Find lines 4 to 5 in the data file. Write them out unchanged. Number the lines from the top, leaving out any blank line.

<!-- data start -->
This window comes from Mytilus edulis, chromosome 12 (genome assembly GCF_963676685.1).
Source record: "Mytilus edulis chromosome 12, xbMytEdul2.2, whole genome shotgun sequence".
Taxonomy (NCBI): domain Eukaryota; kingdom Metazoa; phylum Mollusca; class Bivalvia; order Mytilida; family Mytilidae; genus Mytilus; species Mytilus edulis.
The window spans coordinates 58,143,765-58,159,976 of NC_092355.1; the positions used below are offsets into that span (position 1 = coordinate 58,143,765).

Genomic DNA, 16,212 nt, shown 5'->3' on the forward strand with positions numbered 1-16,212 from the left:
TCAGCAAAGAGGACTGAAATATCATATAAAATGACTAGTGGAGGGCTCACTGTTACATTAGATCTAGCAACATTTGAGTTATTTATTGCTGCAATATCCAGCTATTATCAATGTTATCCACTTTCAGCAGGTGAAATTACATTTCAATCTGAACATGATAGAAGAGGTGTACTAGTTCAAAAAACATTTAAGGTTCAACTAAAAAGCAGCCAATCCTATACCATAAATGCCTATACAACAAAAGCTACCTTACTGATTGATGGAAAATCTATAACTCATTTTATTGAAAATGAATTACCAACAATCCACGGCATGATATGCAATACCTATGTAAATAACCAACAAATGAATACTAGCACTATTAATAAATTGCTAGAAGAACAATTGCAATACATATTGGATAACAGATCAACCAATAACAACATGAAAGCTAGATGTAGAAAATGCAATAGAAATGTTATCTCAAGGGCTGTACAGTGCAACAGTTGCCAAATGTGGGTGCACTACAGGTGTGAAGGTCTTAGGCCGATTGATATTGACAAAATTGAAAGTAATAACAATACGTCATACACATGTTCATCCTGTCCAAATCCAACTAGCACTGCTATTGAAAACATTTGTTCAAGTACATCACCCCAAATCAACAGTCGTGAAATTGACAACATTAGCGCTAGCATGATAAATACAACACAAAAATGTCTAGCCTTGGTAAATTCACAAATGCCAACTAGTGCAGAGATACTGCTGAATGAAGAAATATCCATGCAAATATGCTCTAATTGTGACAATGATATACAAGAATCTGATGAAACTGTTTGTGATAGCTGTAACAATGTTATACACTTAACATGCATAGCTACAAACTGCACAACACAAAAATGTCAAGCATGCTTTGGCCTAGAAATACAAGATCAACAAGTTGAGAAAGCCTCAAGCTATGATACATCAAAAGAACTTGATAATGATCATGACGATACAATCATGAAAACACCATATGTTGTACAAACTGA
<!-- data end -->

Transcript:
The window spans coordinates 58,143,765-58,159,976 of NC_092355.1; the positions used below are offsets into that span (position 1 = coordinate 58,143,765).

Genomic DNA, 16,212 nt, shown 5'->3' on the forward strand with positions numbered 1-16,212 from the left: